Andrew Bird performs four concertsat Fourth Presbyterian Church this week. | Sun-Times Library
The Dutch word “Gezelligheid” may translate poorly into English, but the closest attempts suggest that it’s something everyone could stand to know better. Related concepts include cozy comfort and time spent with loved ones. Andrew Bird chose the term as moniker for his intimate seasonal performances, which were first held during 2009 within the sacred surroundings of the Magnificent Mile neighborhood’s elegant Fourth Presbyterian Church.
These performances have grown from special events outside of Bird’s typical mode into the jewels of his concert season. This year marks inaugural events in Los Angeles and San Francisco, but Gezelligheid still seems most appropriate when invited in from the cold on a dark night into a beautiful environment. It may wander, but if Bird’s truest expression of Gezelligheid remains in Chicago, that’s a cozy and comforting thought for his many hometown fans.
For these shows, Bird is expected to lean upon his affinity for evocative instrumental melodies and cinematic soundscapes. With little need for words, he’ll spin vivid stories with a whimsical affinity to director Wes Anderson. Bird’s violin becomes a surprisingly versatile instrument in this setting, with sweeping alto melodies pitched low by looping equipment to become a cello section. Plucked strings mimic the warmer cadence of an island steel drum band. The pure tone of Bird’s otherworldly whistling glides above it all, trailing twinkling stars in its wake.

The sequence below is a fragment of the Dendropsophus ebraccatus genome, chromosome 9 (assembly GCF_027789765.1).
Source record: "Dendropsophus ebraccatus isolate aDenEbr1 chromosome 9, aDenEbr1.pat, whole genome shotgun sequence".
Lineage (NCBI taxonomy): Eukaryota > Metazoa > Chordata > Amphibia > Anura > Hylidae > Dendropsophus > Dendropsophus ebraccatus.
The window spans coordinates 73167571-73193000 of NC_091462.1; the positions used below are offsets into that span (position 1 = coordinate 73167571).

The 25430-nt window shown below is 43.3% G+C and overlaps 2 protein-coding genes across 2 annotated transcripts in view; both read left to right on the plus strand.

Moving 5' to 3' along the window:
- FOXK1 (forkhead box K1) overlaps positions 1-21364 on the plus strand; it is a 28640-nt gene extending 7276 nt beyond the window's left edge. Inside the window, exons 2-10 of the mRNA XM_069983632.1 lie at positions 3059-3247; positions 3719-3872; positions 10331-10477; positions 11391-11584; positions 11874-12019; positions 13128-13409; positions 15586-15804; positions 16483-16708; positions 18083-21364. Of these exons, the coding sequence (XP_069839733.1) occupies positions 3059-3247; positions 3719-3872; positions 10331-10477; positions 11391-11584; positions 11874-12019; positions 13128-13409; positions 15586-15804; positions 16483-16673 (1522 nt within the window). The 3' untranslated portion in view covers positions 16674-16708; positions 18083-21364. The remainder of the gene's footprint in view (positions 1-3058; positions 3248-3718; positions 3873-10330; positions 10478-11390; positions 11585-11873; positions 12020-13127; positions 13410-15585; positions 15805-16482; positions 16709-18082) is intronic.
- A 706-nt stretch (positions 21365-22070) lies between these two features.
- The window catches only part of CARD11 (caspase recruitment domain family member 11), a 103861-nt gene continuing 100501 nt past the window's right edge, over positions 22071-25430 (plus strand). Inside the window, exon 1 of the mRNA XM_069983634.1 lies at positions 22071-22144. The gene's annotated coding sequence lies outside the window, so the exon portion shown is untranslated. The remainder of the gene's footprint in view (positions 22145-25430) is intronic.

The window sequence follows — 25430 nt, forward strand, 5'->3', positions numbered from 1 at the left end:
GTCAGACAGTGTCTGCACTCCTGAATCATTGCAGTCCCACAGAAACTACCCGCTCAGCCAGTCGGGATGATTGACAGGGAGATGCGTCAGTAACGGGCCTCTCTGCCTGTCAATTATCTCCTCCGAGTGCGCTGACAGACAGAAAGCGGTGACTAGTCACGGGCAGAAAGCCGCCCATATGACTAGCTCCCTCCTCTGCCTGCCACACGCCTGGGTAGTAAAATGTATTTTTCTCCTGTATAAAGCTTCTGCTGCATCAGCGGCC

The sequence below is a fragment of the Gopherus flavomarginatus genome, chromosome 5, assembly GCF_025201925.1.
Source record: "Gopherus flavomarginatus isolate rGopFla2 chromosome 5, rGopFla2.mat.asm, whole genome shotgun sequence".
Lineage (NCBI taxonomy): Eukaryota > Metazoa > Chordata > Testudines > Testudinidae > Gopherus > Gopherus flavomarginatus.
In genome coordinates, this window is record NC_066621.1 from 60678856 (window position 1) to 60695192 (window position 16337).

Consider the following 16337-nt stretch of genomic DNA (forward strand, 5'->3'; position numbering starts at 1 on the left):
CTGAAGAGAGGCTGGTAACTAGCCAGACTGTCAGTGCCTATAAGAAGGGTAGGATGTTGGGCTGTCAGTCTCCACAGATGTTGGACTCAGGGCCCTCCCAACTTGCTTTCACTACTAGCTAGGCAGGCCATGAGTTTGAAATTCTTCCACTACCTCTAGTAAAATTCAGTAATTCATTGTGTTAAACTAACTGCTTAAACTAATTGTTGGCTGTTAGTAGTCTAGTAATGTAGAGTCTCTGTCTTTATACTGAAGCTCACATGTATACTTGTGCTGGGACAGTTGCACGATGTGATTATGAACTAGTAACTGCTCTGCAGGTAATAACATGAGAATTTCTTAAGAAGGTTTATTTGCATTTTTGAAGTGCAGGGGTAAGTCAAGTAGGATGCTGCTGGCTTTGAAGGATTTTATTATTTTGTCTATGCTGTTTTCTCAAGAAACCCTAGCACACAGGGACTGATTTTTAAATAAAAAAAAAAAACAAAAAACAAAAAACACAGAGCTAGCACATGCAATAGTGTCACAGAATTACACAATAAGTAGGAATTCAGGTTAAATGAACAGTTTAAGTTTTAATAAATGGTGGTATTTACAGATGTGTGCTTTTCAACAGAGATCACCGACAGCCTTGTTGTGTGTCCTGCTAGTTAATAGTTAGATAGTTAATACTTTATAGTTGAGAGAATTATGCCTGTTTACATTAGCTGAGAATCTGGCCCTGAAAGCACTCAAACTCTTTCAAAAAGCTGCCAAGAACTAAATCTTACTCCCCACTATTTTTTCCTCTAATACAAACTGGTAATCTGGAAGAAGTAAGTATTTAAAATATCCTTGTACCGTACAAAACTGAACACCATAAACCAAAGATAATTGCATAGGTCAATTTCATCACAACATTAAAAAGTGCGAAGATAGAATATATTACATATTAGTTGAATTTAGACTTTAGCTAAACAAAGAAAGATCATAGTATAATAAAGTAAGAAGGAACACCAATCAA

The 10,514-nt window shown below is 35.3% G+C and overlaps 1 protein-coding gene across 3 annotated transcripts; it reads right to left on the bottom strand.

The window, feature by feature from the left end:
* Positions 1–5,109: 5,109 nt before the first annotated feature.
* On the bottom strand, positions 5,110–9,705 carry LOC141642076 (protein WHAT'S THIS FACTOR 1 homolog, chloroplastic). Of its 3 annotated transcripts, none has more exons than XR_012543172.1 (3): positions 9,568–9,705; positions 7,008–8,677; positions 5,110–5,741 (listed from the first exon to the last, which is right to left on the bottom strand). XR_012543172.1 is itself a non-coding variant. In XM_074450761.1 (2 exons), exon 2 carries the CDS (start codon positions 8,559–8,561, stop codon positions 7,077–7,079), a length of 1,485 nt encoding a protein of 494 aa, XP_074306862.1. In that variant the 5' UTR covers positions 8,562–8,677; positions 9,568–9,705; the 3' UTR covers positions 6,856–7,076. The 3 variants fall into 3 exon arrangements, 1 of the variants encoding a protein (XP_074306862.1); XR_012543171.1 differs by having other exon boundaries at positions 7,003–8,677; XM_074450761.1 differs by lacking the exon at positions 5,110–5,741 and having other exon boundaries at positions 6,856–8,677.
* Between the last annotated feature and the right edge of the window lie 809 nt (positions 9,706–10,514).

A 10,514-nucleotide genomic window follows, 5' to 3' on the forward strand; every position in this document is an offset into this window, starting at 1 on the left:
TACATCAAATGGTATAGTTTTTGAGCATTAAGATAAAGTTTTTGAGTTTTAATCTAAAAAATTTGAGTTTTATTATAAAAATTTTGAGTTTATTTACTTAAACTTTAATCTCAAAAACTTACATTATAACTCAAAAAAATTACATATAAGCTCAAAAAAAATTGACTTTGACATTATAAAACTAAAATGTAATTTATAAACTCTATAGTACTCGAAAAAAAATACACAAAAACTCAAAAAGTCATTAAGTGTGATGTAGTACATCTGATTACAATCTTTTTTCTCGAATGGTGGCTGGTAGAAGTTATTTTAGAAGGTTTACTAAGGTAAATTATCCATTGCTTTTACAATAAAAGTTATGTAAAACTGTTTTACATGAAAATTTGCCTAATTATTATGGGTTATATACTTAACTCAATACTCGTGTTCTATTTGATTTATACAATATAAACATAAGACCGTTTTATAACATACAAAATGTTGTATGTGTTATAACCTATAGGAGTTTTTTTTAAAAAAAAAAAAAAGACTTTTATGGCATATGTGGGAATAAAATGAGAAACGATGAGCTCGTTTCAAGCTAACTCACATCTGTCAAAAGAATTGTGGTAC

Contributing to the environment are the special horn speakers created by local artisan Ian Schneller of Specimen Audio. With the largest rising eight feet, the speakers and their brightly painted bells resemble a combination of old-fashioned Victrola horns and enormous poppies. Within the church’s stately architecture, these suggest a scene from a gothic garden fantasy.
The wistful title track from Bird’s recently released EP, “I Want to See Pulaski at Night,” beckons a wayward companion back to Chicago. Other tracks balance instrumental pieces inspired by contemporary Ethiopian music with songs like the hymnal “Hover I.” The latter promises to fill cavernous and chilly cathedral spaces with enveloping blankets of sound.
♦ Andrew Bird’s “Gezelligheid” concerts, 8:00 p.m., Mon.-Thur., Dec. 9-12, Fourth Presbyterian Church, 126 E. Chestnut St., Tickets $40-45; jamusa.com/events/andrew-bird. SPOTIFY playlist: http://spoti.fi/17YIq6A